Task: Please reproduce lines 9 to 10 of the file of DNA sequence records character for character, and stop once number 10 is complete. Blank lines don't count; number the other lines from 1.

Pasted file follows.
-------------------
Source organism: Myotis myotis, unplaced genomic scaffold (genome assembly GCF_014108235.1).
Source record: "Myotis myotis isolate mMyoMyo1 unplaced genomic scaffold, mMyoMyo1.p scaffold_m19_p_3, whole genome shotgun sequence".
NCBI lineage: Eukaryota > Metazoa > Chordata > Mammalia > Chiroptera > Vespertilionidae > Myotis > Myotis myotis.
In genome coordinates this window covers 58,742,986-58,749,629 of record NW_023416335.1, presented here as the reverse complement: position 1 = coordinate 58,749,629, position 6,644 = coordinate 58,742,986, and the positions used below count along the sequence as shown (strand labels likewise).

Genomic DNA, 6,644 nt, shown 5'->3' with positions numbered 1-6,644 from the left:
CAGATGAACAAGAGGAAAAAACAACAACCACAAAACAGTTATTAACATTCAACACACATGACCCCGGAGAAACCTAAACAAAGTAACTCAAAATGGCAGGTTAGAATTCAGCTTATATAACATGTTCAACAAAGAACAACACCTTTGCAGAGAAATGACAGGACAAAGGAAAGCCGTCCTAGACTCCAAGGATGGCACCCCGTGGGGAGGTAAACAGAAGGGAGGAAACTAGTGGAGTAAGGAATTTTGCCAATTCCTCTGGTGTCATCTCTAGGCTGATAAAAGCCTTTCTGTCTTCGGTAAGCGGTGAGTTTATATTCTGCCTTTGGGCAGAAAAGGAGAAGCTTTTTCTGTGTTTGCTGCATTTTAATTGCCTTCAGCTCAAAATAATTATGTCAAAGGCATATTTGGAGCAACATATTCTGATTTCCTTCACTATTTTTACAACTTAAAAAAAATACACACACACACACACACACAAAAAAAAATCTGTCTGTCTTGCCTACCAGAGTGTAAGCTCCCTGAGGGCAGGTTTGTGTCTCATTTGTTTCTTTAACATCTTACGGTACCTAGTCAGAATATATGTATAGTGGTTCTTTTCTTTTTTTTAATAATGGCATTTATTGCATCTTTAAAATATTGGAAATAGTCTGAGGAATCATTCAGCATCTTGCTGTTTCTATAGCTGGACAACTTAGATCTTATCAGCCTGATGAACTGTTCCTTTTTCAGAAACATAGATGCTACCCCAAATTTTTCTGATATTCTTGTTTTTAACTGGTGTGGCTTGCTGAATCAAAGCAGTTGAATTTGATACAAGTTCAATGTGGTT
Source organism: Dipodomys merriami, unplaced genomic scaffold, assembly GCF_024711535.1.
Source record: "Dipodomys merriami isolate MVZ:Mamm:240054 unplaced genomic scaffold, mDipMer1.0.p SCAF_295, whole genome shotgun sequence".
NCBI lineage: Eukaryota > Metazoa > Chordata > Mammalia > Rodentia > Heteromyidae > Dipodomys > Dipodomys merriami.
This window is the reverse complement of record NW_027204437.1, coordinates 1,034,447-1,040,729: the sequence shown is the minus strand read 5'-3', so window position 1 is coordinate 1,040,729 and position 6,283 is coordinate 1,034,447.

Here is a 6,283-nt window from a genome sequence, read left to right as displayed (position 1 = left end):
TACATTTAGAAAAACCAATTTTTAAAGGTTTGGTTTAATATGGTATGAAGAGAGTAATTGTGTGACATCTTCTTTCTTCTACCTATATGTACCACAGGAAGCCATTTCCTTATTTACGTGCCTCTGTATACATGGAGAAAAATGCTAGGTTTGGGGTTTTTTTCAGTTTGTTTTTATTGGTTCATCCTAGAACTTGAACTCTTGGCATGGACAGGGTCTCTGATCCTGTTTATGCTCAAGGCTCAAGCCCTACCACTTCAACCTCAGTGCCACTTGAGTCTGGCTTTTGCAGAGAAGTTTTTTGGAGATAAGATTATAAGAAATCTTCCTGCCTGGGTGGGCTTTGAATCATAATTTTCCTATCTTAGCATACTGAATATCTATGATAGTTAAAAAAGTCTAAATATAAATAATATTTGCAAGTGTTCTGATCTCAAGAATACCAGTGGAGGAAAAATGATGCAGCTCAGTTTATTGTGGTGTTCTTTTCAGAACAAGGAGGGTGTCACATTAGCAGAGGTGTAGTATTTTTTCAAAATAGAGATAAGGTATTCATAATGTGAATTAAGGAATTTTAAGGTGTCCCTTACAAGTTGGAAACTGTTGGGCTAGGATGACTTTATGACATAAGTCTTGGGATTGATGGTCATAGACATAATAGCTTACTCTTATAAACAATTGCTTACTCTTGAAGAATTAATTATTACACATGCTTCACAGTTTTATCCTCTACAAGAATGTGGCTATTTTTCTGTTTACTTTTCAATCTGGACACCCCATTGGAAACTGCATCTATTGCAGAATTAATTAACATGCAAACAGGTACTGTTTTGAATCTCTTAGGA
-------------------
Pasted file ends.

NCBI lineage: Eukaryota > Metazoa > Chordata > Mammalia > Rodentia > Heteromyidae > Dipodomys > Dipodomys merriami.
This window is the reverse complement of record NW_027204437.1, coordinates 1,034,447-1,040,729: the sequence shown is the minus strand read 5'-3', so window position 1 is coordinate 1,040,729 and position 6,283 is coordinate 1,034,447.